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Legislative Assembly for the ACT: 2004 Week 06 Hansard (Thursday, 24 June 2004) . . Page.. 2618 ..

Executive business

Ordered that executive business be called on.

Justice and Community Safety Legislation Amendment Bill 2004

Debate resumed from 14 May 2004, on the motion by Mr Stanhope:

That this bill be agreed to in principle.

MR STEFANIAK (11.26): The opposition will be supporting this bill. However, I note with a little bit of concern—and I have had the benefit of a briefing from the Law Society of the ACT—that the government has made a number of fairly quick amendments to the bill, especially to get itself out of a bit of jam it found itself in in relation to the start of new provisions that will affect buyers and sellers of houses. I assume that Mr Wood will be handling that when we come to the detail stage and I might leave it until then to make a few more comments.

Generally, this bill is one of the consolidation bills that come before the Assembly from time to time. It contains a number of matters that probably do not justify being the subject of substantive bills put before the Assembly. I do, however, issue a word of caution. I think we are seeing quite a few consolidation bills from this government—far more than we have ever seen in the past—and I would caution them about getting into too much of a habit in relation to such a practice. I think it is far better to bring in specific pieces of legislation where you can, rather than lump a large number of matters in one consolidation bill—especially when some of those matters contain significant changes to the law.

As I said, I will make some comments later about the government amendments in relation to the sale of land, and I will be opposing another part of the bill. However, even without the government amendments, there is nothing particularly earth shattering about the bill as it stands.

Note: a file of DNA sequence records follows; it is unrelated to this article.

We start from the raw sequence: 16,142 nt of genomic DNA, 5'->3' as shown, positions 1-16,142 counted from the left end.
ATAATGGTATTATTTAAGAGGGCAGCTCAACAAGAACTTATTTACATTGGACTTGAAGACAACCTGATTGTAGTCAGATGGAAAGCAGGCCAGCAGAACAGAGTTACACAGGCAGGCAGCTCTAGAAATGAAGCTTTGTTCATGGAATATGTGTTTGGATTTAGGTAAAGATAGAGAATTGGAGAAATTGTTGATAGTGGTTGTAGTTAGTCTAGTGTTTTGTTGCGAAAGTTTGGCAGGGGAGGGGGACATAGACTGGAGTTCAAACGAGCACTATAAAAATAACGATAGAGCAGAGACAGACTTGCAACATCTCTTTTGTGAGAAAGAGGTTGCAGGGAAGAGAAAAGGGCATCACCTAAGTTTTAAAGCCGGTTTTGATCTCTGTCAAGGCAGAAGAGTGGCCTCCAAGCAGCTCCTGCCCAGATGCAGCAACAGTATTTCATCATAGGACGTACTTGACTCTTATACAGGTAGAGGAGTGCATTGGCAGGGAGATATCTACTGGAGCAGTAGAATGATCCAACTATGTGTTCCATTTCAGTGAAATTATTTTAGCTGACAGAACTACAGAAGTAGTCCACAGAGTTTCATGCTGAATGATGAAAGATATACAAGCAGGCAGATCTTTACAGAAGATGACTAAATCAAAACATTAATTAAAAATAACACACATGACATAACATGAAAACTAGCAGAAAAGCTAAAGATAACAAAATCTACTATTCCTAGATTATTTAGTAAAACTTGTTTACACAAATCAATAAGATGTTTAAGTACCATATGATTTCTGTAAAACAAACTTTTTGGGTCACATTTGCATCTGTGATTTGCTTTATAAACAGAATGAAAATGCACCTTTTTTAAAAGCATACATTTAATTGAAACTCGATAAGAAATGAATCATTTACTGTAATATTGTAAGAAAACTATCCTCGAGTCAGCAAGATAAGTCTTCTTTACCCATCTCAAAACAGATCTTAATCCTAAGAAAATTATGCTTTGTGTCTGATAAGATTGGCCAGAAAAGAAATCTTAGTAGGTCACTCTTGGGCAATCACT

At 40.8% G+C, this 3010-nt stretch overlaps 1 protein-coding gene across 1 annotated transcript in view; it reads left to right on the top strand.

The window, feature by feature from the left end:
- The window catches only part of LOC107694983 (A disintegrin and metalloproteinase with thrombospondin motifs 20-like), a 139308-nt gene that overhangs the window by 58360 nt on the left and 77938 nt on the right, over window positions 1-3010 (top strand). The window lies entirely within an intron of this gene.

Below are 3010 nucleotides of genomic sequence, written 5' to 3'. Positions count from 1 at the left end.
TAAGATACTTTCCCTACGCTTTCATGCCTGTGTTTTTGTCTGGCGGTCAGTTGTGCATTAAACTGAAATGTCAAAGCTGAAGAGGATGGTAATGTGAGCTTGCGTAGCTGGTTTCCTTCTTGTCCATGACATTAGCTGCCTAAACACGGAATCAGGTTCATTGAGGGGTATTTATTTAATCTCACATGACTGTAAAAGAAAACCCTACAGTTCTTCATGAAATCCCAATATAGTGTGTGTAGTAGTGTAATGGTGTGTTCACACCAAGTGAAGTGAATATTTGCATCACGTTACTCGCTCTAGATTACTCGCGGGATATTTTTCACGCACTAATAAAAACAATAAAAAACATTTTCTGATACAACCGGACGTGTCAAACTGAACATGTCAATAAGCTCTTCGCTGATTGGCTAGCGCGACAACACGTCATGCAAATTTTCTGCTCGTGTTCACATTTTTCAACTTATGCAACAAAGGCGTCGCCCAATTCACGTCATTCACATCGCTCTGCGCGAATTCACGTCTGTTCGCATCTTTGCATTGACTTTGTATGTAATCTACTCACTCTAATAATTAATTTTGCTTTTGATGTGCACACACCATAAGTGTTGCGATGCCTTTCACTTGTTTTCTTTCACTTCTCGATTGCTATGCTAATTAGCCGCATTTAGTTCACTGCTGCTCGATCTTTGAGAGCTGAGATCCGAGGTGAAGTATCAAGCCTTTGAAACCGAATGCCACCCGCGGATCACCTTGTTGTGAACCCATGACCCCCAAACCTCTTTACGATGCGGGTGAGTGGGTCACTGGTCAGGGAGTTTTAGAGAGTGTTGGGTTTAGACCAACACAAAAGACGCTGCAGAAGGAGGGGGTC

Firstly, I must say that I am pleased to see the new Crimes Act provision on page 8, which inserts a new section of common assault, making it a summary offence. This means that a person commits an offence if they assault someone. The maximum penalty is 50 penalty units, which is $5,000, or imprisonment for six months, or both. There are some consequential amendments in relation to the criminal code. We will now have two offences of common assault, one of which is indictable. That means a defendant can have their day in court and can opt for a trial by jury. I have seen that happen on quite a few occasions—I have often wanted to defend one of them just for the fun of it—and I prosecuted a couple in the Supreme Court.

When you consider that the maximum penalty for common assault is $5,000 and imprisonment for six months, I think it is a little bit over the top to expend a huge amount—tens of thousands of dollars—to take a relatively minor offence to the Supreme Court. That option is still available for more serious matters, and that will be something, I assume, for the prosecution to determine.

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